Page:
Delaware State University is getting nearly $2 million from the National Institutes of Health to help bolster diversity in the biomedical fields.
Melissa Harrington, a DSU biology professor and the interim assistant vice president for research, said currently, the school only gives graduate students $1,000 each per semester, and that’s not enough to cover the costs of being in a graduate research program.
“In order for these programs to be attractive for students, you have to support them,” Harrington said.
Without that support, DSU may only have a couple of graduate students studying in these fields each semester, Harrington said. For example, the school’s neuroscience program saw only two students get their PhDs this year - and there are now six left in the program.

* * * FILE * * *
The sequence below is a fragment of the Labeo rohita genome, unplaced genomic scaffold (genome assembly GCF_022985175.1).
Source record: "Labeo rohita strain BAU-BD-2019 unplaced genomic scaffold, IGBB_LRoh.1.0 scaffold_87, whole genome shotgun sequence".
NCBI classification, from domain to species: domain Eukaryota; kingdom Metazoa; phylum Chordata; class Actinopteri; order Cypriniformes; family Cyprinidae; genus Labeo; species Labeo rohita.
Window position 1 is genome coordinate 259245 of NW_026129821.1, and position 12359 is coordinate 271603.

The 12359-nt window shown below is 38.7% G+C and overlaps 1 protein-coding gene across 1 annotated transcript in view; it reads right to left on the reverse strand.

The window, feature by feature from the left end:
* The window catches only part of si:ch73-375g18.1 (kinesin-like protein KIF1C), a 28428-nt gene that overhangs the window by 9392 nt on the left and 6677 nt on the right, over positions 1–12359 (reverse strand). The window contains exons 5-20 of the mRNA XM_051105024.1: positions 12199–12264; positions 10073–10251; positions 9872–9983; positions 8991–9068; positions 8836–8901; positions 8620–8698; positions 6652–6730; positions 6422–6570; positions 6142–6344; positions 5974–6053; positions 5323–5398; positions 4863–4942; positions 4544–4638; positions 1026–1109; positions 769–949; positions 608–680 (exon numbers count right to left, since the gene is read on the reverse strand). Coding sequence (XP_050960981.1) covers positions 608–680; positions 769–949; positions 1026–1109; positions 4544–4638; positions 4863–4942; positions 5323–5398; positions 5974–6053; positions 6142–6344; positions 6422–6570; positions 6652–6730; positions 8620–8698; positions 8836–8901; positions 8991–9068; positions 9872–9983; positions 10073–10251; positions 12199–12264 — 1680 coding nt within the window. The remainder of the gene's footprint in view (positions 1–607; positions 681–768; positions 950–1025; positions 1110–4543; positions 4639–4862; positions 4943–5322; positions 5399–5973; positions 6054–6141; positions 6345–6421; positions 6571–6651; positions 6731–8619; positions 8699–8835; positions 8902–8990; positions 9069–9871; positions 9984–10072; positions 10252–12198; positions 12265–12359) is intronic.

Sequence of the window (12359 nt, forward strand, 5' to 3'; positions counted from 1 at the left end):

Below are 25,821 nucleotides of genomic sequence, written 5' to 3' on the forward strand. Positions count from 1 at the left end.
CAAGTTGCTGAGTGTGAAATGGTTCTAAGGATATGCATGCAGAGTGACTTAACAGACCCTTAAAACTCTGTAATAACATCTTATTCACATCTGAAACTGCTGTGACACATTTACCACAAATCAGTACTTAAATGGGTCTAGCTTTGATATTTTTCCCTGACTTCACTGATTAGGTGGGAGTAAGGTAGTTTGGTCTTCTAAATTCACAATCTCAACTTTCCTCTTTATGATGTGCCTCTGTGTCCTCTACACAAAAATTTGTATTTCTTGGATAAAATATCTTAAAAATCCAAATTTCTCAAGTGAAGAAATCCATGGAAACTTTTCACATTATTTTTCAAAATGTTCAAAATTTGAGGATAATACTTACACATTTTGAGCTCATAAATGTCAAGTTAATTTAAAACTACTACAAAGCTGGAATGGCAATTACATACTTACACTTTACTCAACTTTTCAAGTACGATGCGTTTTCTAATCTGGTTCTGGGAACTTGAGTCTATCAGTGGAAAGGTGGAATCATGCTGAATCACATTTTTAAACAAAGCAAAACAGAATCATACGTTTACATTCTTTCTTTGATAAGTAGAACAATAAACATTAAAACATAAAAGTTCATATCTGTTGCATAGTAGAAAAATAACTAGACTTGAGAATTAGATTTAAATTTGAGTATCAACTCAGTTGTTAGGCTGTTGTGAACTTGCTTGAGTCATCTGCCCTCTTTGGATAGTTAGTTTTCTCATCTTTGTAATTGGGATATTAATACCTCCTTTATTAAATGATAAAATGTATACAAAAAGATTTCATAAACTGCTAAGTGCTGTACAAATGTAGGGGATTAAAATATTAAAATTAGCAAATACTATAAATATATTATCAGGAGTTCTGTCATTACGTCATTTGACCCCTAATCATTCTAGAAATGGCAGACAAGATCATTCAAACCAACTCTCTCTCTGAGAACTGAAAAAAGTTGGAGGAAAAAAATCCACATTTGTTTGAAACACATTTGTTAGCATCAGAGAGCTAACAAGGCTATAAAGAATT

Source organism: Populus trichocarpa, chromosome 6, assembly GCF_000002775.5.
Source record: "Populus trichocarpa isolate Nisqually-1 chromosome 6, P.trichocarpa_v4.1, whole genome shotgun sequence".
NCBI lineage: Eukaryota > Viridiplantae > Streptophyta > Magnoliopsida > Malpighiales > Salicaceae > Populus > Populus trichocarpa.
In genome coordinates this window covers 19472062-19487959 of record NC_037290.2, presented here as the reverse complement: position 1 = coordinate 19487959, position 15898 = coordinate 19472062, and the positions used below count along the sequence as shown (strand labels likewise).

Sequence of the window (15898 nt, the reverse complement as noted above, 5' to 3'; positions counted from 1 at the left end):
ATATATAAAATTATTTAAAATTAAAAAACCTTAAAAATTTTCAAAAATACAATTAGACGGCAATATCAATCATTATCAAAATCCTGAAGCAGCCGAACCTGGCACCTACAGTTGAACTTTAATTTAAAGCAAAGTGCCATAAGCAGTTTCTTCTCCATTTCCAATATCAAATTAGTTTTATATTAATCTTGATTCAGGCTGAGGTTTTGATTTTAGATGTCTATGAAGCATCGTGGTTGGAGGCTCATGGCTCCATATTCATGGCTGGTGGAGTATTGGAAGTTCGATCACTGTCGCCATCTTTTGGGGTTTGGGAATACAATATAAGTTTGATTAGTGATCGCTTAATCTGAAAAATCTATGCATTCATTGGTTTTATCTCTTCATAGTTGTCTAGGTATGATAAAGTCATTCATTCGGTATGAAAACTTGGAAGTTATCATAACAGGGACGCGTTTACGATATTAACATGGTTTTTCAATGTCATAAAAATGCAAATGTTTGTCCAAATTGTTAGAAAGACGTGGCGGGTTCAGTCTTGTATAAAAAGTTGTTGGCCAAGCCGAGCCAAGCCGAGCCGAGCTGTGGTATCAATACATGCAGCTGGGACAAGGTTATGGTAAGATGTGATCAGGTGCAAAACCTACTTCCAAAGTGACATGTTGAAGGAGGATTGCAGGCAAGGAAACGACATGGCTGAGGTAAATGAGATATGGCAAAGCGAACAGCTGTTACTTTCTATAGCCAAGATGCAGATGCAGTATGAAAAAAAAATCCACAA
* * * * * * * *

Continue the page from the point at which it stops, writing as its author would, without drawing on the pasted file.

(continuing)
Harrington said many students come in enthusiastic about getting an undergraduate degree in fields like neuroscience and biochemistry, but aren’t interested in pursuing their studies further after.
“We still need a way to get undergraduates from diverse backgrounds to pursue graduate studies, right? To go on and take that next step after their undergraduate and continue on particularly to the PhD,” Harrington said.
Harrington said she hopes this grant will help DSU convince some students who earn undergraduate degrees in neuroscience or biochemistry to continue on to graduate and PhD studies.
The grant is called a RISE grant, which stands for Research Initiative for Scientific Enhancement. It is designed to increase diversity among graduate students in biomedical sciences, fields that Harrington said lack diversity.
DSU plans to use the $1.8 million it receives over the next 5 years to offer students stipends and cover the cost of travel and supplies associated with their research.